The Smart Grid Consumer Collaborative (SGCC) recently published a fact sheet and released a web video to refute privacy and data security critiques of smart meter technology. SGCC is a non-profit that seeks “to advance the adoption of a reliable, efficient, and secure smart grid.” Its membership includes electric utility and technology companies, universities, government agencies, and environmental advocacy groups. Privacy and data security concerns have led some consumers to oppose the installation of smart meters, and even inspired lawsuits in states such as Maine and Illinois. SGCC’s recently published materials suggest that many of these concerns are based on “myths” and “urban legend.”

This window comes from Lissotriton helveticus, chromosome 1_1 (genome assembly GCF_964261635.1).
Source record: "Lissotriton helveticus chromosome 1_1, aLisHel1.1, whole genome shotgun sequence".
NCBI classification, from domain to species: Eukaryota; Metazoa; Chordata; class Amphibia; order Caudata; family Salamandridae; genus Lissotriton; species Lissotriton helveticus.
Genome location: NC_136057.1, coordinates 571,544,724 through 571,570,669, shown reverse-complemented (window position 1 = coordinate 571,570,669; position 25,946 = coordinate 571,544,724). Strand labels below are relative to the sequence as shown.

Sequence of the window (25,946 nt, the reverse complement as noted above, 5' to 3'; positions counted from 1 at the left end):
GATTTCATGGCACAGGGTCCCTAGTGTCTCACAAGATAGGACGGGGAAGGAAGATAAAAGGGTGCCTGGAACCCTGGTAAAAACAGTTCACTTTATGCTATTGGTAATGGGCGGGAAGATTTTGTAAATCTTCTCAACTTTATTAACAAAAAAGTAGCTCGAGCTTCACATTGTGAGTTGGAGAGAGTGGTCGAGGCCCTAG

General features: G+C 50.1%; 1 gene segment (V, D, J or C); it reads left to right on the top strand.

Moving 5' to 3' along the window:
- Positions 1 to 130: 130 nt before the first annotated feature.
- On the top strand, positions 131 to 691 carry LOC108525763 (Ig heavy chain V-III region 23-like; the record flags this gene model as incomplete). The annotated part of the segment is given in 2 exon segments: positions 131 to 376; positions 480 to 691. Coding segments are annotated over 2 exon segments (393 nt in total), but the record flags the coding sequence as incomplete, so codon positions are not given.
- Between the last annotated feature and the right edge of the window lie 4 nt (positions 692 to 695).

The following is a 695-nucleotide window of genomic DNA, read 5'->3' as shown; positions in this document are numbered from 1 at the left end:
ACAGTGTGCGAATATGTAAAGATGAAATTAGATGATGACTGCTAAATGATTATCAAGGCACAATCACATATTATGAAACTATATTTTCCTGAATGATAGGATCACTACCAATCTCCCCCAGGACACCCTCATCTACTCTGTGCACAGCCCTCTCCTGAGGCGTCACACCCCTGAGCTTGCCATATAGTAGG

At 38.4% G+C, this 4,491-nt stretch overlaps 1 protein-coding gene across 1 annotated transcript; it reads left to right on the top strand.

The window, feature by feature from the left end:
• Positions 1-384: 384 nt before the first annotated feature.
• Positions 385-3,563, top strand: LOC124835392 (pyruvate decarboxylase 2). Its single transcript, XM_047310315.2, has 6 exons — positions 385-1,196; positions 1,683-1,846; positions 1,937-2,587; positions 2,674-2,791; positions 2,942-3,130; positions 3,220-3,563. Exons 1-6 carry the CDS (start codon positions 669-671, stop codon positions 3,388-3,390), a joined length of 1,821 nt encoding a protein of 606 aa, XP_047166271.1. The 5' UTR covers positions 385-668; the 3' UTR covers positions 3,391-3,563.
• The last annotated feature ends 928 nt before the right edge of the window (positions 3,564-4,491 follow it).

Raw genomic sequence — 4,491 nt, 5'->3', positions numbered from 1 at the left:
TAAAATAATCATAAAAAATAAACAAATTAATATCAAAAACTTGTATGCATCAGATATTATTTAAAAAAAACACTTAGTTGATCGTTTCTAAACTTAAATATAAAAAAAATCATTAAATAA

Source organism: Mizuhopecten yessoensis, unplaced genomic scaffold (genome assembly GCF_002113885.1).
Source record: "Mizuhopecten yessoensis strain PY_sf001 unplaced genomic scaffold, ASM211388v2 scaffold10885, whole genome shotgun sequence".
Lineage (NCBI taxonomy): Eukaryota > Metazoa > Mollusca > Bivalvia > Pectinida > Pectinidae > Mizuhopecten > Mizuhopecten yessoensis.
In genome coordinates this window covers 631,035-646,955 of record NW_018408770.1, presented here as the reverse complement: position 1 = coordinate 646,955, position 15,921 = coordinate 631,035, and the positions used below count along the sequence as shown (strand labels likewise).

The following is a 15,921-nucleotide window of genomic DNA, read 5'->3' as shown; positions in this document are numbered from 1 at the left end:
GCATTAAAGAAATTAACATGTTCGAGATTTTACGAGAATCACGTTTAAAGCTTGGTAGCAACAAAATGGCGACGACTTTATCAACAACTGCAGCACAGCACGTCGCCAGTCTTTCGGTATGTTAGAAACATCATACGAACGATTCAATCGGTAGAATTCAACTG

Smart meter privacy concerns generally focus on the amount and type of data that smart meters collect from the homes or businesses where they are installed. Some consumers are concerned that, by recording detailed information about electricity consumption, smart meters will provide electric utility companies with substantial information about their private activities. The SGCC fact sheet seeks to address these concerns, asserting that “[s]mart meters measure how much energy you use, based on time of day, not how you use that energy.” A consumer would need to have a home energy management system installed to enable more detailed data collection about whether a specific appliance is being used. Other consumer groups have expressed concern that utility companies will sell the personal information that they collect from consumers. SGCC refutes this concern by arguing that “[u]tilities adhere to strict policies, following state laws that regulate the use of personal information for business functions like billing and customer service.” Utilities already have considerable information on electricity consumption which they do not sell, and the introduction of smart meters will not change this.
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